In this edition of the Mama Diaries, we got to chat with Rebecca Cope, Digital Director of Tatler and new mama of Luna Rose. We're so grateful to Rebecca for taking time out of her busy day to share her top tips and advice for decorating a nursery.
Can you tell us a little bit about you?
I’m the Digital Director of Tatler and first time mummy to a seven-month-old little girl, Luna Rose. I’m a single mother, so at the moment, I have a lot of help from my own mum, and together the three of us form our own little girl gang. At the start of the year I launched a Substack newsletter, ‘Long time listener, first time Mum,’ to channel my creative energy during maternity leave. I’ve written about everything from the ‘newborn bliss myth’ to seeing my single parenthood as a superpower. There have been some really lovely responses to the pieces I have written so far, and I feel like a community is growing. Who knows, maybe a book is next?
What are your top five tips for designing a nursery?
Have fun with it – don’t approach it as if it is an adult’s bedroom. I see plenty of super stylish, artfully decorated children’s bedrooms on Instagram, covered in knick-knacks, breakables and objets d’art, and I often wonder, ‘how do they dust?’ and ‘do their children actually play there?’ I’m not suggesting that it needs to be all babyish things or Disney princesses or Winnie the Pooh, but having a sense of playfulness when approaching decorating.
It doesn’t sound very exciting but plain white furniture – just your bog-standard Ikea stuff – is usually very hard-wearing and completely customisable. I found ceramic star handles on Etsy for our chest of drawers, to add a little fun. I also have lofty ambitions to hand-paint a toy box for Luna one day.
Mix vintage and modern pieces. In Luna’s nursery, I’ve got teddies that belonged to me, my sister and my mum next to her ever-growing Jellycat collection (I just love the fruit and veg, so amusing), her first little red shoes from La Coqueta next to my burgundy Start-Rites, and a 1960s wicker chair that was my mum’s. I love the nod to family history and the sense of passing things on, making an heirloom out of the everyday.
Check out Etsy and Instagram for small sellers and artisans rather than going solely to the high street (which does have some really lovely pieces these days). Some of my favourite discoveries are Little Cloud for personalised glitter wall decals, Velveteen Baby for joyful bunting and Little Belle for handcrafted nightlights.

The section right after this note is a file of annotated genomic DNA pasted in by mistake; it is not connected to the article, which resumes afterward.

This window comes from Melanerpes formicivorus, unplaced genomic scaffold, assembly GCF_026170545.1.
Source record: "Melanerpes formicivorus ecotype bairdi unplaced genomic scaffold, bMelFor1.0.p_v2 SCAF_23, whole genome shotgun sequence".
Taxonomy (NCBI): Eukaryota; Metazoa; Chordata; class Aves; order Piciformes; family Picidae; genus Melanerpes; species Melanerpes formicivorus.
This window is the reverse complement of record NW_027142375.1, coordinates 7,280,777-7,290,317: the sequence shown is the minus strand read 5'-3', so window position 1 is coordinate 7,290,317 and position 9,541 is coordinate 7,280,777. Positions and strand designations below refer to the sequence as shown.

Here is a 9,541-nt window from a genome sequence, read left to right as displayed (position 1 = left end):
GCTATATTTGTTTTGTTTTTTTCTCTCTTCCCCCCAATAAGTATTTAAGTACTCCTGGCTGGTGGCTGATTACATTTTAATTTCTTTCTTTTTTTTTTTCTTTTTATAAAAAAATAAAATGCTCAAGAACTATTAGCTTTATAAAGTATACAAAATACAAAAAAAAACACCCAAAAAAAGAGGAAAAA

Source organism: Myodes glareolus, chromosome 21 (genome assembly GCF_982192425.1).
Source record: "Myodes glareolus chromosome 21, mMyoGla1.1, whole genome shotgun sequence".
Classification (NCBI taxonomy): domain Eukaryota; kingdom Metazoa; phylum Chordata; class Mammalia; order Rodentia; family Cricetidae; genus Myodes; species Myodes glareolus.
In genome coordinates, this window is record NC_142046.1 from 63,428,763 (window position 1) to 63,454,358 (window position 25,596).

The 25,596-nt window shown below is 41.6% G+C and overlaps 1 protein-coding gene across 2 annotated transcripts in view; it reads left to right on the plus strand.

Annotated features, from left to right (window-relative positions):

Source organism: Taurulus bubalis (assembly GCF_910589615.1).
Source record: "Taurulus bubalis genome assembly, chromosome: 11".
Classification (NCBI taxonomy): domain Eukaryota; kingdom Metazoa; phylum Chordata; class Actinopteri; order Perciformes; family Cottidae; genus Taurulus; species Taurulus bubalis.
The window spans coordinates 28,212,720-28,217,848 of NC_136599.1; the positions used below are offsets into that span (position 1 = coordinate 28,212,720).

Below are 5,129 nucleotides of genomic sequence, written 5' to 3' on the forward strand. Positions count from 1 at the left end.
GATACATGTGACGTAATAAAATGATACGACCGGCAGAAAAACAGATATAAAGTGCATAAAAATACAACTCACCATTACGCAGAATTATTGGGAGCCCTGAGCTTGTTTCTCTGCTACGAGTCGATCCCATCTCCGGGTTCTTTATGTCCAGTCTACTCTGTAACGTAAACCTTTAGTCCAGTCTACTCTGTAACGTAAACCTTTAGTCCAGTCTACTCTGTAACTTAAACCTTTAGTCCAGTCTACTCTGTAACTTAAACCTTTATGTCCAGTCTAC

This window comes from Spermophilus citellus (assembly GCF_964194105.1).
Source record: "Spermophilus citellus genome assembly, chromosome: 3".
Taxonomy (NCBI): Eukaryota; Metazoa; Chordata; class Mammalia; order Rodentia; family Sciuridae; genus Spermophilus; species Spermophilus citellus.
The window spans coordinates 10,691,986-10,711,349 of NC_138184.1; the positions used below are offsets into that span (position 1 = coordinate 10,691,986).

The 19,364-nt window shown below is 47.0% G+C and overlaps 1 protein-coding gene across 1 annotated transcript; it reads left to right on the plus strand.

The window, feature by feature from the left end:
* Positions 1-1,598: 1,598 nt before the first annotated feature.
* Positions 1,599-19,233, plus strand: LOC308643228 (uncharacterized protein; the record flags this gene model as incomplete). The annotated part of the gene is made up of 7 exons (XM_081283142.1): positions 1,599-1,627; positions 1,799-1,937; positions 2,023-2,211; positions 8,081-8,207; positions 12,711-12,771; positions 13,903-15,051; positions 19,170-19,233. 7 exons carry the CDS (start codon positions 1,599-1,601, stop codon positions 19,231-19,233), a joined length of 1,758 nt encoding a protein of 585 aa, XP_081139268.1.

Find new ways of using things that they grow out of. I’ve kept Luna’s beautiful wicker changing basket from Avery Row, despite her being both too big and too wiggly to use it, to house her teddies, while I’ve made a decoration out of her first cardigan embroidered with her name on it.
What do you recommend when it comes to artwork in a nursery?
I have been looking for bits and pieces for Luna’s walls since before she was born. For me, I wanted to focus on things that felt unique to her. There’s an Edward Byrne-Jones painting called ‘Luna’ I’d love a print of, plus a 1917 art deco cover of Vogue featuring a flapper sitting on a crescent moon. I also thought about things I wish that I had from when I was younger - things she can treasure as an adult and show her children - and pieces that commemorate that very special newborn time. With that in mind, I framed her birth announcement from The Times and castings of her hand and foot at 7 weeks old. I also had her birth flowers - cosmos - pressed and framed by an incredible lady I was introduced to via Instagram, @fleurpressee.
How do you mix different styles within a nursery or child’s bedroom so that it appears cohesive and intentional?
Incorporate some unifying factors: I have a fairly eclectic taste, but Luna’s nursery is tied together by pink and white stripes in her curtains, bedding and picture frame, with pink stars also recurring on her silk sheet and chest of drawer handles. Stars in general, are repeated - in the rug, on the walls - in a nod to her galactic name.
How do I make a nursery feel cosy?
Lots of cuddly toys of all sizes, knitted blankets, decorative pillows, fluffy rugs, thick cosseting curtains and a warm lighting scheme of lamps (and a disco ball, naturally).
What are your favourite pieces from the Willa & the Bear collection?
Thank you Rebecca! Don't forget to check out her Substack!